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Ausden Clark fined £10,000 (Approximately $16,243 US Dollars)

Following an investigation into a coach company operating as Ausden Clark Ltd, based at Dysart Way in Leicester (UK), it was revealed that maintenance records had apparently been falsified and then signed as accurate by the company director, Mr. Paul Ausden Clark. Mr. Clark was arrested with the assistance of local police officers on Tuesday the 10th of July 2012. The VOSA led investigation centred upon examining the veracity of the information contained in the periodic maintenance inspection (PMI) records required to be kept for inspection by enforcement officers with the authority to carry out such inspections. It was found that the odometer readings recorded on the PMI sheets did not correspond with the odometer readings recorded on the tachograph records and fuel log sheets bearing the same date as that on the PMI sheet. Mr. Paul Ausden Clark who appeared at Leicester Crown Court on Thursday 20 September entered a plea of guilty to 10 counts of making a false instrument with intent that it be accepted as genuine, contrary to Sections 1 and 6 of the Forgery and Counterfeiting Act, 1981. In addition to this, he asked for 64 similar counts to be taken into consideration (making 74…

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Dealer made £100,000 by clocking (Approximately $ 200,000 U.S. Dollars)

A used-van dealer wound millions of miles off odometers and illegally made over £100,000 (Approximately $ 200,000U.S. Dollars)  in just 10 months, according to Trading Standards Agency (TSA) officers. Maxwell Stuart Alvey, 50, from Gedling Road in Arnold, Notts, pleaded guilty to 10 separate charges of fraud and is now awaiting sentence at Nottingham Crown Court. His then-partner Jane Louise Starbrook was cleared of any involvement in the case at an earlier hearing. TSA officers launched an investigation into Alvey’s business after receiving several complaints regarding unusual wear and tear on vehicles with relatively low mileages. In the worst example seen by the court, Alvey took almost 300,000 miles off the odometer of a Mercedes van. Clocking is one of the most widespread illegal practices found in the used car industry. The fraudulent practice involves using computers or mechanical tools to physically wind back the number of miles displayed on a cars odometer, allowing the dealer to sell the vehicle for a higher price than would otherwise be possible. Buyers of used cars are reminded that careful checking of a vehicle before purchase is a vital precaution, as doing so can allow buyers to avoid cars that are likely to…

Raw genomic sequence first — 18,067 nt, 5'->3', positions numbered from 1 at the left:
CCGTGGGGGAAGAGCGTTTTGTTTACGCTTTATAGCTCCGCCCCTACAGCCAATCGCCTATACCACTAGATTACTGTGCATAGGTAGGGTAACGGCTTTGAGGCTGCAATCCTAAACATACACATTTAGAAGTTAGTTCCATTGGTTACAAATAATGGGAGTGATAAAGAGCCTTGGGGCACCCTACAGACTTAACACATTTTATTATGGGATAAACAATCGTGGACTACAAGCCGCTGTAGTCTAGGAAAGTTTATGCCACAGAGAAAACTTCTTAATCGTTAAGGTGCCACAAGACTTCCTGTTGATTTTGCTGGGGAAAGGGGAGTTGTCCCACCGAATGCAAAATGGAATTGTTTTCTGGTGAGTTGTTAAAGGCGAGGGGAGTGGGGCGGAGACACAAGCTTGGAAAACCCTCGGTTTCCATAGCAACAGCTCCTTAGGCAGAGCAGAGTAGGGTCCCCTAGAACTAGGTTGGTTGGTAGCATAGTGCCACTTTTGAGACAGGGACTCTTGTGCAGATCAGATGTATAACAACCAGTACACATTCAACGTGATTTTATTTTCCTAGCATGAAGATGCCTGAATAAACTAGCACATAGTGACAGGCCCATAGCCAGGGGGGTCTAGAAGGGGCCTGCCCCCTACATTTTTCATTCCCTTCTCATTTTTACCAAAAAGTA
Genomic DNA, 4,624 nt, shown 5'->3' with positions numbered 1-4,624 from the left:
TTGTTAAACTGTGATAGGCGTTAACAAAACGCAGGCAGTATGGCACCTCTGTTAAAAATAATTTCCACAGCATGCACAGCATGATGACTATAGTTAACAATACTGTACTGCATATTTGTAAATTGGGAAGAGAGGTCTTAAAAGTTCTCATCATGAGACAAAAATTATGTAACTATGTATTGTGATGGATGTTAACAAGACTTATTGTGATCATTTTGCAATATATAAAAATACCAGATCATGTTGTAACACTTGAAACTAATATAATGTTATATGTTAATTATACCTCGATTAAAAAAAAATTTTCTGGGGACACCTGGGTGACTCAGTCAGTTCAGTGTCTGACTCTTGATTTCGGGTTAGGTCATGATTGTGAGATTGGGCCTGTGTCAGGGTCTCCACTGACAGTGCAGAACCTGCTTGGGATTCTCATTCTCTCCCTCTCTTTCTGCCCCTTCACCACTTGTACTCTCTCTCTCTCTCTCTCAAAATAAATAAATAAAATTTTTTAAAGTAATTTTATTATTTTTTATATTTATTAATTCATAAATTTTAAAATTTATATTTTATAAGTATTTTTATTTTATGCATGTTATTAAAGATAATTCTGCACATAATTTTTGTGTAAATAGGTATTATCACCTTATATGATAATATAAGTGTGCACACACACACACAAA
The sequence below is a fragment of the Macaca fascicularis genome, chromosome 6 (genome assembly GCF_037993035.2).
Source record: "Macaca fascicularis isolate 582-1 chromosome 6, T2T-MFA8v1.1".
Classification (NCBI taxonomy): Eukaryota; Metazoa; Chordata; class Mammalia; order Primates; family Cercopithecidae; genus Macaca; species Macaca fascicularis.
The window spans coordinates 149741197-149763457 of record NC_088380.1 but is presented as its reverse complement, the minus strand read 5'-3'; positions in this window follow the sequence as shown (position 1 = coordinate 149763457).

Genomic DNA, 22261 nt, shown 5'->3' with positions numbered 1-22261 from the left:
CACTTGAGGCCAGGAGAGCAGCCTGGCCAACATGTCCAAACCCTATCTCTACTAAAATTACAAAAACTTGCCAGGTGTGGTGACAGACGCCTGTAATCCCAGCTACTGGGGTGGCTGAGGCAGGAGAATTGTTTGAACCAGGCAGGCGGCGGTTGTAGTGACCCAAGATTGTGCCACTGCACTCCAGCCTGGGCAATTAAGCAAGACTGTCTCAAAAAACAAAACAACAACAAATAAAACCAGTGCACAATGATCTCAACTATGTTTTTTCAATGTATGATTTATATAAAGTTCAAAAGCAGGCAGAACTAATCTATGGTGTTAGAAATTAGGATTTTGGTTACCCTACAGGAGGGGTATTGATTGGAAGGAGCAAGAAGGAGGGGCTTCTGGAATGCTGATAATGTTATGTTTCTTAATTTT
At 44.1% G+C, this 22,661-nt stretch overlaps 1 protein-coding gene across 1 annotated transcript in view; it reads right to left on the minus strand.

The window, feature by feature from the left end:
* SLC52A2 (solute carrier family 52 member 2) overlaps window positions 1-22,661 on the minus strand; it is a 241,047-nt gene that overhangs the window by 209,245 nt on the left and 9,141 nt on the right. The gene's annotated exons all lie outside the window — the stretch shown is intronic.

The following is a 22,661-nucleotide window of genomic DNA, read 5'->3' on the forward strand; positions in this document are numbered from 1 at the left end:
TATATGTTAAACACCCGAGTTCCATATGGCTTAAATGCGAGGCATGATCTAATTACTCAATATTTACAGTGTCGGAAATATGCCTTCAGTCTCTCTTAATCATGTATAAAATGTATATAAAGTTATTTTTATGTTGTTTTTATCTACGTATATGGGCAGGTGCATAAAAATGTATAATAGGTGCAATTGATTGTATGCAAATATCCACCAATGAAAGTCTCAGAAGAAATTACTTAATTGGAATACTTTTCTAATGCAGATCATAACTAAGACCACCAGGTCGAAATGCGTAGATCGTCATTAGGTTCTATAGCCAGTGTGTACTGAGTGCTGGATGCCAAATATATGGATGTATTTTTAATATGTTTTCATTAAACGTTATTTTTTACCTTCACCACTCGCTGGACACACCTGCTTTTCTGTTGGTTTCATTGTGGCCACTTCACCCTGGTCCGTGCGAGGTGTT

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Mileage rip-off hits thousands of used car buyers

USED car buyers have been warned to beware of shonky sellers winding back odometers, with a report revealing tens of thousands of used cars have been “clocked”. The illegal practice is most common in South Australia, Tasmania and Queensland where one in 100 vehicles has been tampered with, according to consumer vehicle research site carhistory.com.au The site found that in the year to March, just under 1 per cent of used cars it checked had odometers wound back which, if representative of the national used car market, meant tens of thousands of vehicles were being sold under false pretences. Carhistory boss David Scognamiglio said the report indicated that every state had groups of shonky sellers who had evaded detection and prosecution for misrepresenting odometer readings. “Many sellers fail to provide statutory warranties and falsify log books and other documents to car buyers,” he said. “No one wants to buy a car to find out in the next few months that they’ve been ripped off, the warranty is void or they are having issues due to the vehicle’s extensive use.” Individual offenders face up to two years in jail and fines of $40,000 to $60,000, depending on the state, while organisations…

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The National Odometer and Title Fraud Enforcement Association (NOTFEA) is a non-profit, professional organization formed originally in 1980 as the National Odometer Enforcement Association (NOEA).

The association is chartered as a non-profit corporation with the Commonwealth of Virginia and is registered as a 501(C)(3) organization with the Internal Revenue Service.

Membership in NOTFEA is restricted to individuals working for law enforcement and consumer protection agencies, licensing and motor vehicle departments, and private attorneys and investigators who are responsible for detecting, deterring, and prosecuting odometer, rebuilt/salvage, and other title fraud offenders under state, federal, and other applicable laws.